Our larger combined R&D team paired with our incredible partner network will create a flywheel when it comes to commerce innovation, adding a huge amount of business value to what is available today and will only accelerate. This also means an expansion of the portfolio of services we offer in our Elastic Path Marketplace.

Insights and Predictions

What are your thoughts on Marketing and Sales alignment? How do you align your Marketing and Sales team at Elastic Path?

Marketing and Sales alignment is important but, I think many organizations confuse transparency with successful alignment in a common, shared goal. Seeing what other teams are focused on is great but it shouldn’t stop there.

Within Elastic Path, we don’t stop at transparency and alignment between Marketing and Sales. I make sure teams across the organization have an understanding of how others work, but I encourage them all to go one step further and ask how can this transparency be put into action?

Going back to Marketing and Sales, how can their pursuit of a shared goal be symbiotic in nature? Their expertise should be used in mutually beneficial ways, so each team is supported by the other to do what they do best. This, I’ve found, has always been the key to not only establishing a positive working relationship between Marketing and Sales but a way that encourages growth and strengthens the power each team brings to the organization.

What kind of coordination do you maintain with your CMO, CIO, and CTO? What are the usual points of disagreements in these functions?

I coordinate with our Strategy, Marketing, Product, and Engineering leads to help marry long term, 3-5 year strategy with engineering and near term product roadmap.

Our teams bring different perspectives to new ideas and challenges and I think it’s important to encourage passionate debate – you need contrasting ideas to keep a revolutionary mindset rather than maintain the status quo.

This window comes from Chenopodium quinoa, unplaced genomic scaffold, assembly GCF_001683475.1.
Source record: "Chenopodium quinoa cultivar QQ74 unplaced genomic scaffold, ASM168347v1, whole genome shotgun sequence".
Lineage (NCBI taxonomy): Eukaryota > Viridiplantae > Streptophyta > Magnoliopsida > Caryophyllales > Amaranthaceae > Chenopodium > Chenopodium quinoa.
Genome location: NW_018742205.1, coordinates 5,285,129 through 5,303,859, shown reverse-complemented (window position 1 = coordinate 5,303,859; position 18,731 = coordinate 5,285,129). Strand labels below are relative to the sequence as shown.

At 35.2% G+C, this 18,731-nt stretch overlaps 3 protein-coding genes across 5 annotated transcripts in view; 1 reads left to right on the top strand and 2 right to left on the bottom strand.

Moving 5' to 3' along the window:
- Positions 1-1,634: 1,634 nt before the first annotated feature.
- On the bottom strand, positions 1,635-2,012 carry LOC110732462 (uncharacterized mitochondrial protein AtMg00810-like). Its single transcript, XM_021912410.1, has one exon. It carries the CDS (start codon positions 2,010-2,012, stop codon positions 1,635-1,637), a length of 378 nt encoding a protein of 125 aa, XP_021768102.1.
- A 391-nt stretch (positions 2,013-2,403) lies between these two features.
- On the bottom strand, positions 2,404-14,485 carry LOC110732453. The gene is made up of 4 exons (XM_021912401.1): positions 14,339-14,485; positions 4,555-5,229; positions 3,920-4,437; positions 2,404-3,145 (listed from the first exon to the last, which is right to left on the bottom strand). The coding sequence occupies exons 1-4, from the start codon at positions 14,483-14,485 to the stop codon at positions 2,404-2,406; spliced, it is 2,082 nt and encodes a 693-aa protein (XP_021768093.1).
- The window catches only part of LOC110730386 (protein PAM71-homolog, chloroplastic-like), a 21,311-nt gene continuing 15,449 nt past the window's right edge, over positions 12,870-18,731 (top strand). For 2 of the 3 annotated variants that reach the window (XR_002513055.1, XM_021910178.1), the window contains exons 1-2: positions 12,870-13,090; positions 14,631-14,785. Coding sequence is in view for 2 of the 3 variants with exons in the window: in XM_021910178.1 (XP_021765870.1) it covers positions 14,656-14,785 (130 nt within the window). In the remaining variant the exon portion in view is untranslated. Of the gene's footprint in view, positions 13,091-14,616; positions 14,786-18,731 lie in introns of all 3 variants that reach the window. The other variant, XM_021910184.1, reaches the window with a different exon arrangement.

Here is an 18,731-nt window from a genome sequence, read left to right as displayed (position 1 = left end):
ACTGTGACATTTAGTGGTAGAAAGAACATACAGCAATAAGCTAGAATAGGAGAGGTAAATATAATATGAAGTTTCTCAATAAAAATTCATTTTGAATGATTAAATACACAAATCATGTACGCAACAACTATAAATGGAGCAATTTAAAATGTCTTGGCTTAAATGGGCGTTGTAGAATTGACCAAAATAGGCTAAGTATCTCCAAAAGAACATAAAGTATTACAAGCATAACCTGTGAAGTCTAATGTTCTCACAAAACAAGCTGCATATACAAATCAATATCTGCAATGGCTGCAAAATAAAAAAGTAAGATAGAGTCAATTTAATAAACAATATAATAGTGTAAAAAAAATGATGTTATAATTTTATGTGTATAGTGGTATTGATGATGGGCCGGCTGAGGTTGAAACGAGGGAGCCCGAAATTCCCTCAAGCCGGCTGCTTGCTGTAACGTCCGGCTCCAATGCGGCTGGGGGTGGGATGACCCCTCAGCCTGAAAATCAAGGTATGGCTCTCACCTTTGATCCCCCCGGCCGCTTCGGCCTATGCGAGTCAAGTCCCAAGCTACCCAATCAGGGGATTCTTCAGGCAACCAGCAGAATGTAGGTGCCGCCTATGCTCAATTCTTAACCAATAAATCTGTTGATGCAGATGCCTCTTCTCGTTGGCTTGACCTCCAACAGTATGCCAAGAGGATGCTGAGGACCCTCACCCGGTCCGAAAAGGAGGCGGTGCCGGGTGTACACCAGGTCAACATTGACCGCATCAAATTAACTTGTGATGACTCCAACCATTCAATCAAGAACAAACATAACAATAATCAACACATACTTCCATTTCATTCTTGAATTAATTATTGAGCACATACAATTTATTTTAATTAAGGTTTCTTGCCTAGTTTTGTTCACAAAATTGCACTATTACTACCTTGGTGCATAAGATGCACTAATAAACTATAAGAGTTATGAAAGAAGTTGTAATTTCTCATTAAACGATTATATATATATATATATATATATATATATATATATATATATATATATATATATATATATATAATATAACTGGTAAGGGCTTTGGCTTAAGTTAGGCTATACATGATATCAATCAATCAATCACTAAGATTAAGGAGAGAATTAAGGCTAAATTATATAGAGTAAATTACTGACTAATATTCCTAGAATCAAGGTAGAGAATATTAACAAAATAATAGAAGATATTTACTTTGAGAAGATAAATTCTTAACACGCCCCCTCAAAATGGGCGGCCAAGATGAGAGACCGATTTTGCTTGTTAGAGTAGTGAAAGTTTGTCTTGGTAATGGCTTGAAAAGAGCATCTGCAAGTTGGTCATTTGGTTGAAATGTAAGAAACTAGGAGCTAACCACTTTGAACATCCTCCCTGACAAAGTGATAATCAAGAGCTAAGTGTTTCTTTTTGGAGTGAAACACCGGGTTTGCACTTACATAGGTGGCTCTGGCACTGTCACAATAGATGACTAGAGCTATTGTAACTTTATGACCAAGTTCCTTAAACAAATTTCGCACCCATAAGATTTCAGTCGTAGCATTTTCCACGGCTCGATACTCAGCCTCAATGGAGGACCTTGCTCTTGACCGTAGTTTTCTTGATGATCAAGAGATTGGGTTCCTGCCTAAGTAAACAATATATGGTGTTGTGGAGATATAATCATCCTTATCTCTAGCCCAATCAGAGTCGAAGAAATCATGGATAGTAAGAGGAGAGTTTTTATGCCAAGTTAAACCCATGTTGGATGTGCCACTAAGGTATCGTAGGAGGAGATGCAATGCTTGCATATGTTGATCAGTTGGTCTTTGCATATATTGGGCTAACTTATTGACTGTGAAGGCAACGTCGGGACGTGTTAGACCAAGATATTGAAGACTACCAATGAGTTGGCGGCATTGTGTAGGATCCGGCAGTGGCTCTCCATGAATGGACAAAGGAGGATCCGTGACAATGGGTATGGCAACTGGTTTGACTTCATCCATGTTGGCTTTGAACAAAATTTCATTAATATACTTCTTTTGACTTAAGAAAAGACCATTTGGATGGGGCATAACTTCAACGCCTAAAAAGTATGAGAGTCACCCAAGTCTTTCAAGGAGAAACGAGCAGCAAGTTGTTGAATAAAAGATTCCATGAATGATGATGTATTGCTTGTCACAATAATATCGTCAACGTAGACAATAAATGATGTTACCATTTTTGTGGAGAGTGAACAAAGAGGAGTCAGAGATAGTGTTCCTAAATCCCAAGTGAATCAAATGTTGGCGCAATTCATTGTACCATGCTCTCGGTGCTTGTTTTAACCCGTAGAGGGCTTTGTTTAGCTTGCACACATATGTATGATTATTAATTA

What are your predictions for Headless Commerce markets for 2020-2024?

In the next four years, I think orchestrated microservices will have a big influence on the headless commerce market. There is such pressure for organizations to build seemingly effortless unified commerce experiences, but they’re in a position right now where delivering on that isn’t easy. It requires complex technology environments that don’t leave much room for creativity and innovation.

Pairing our Cortex API Orchestration layer with microservices helps pull the right pieces of technology together when, and how, they are needed to deliver the experience a business can individually shine through. And, most importantly, it does it in a way that doesn’t require expensive upgrade projects in the future. Organizations can innovate as they need without limitation or risk to their business or other technology investments.

This Is How I Work

How do you inspire your people to work with technology?

I hope to inspire my employees to work with technology by encouraging them to play with it, try all the new technology emerging around them and most importantly, to give them space and time to be creative with it. It often takes experiencing a technology first-hand for its potential to click.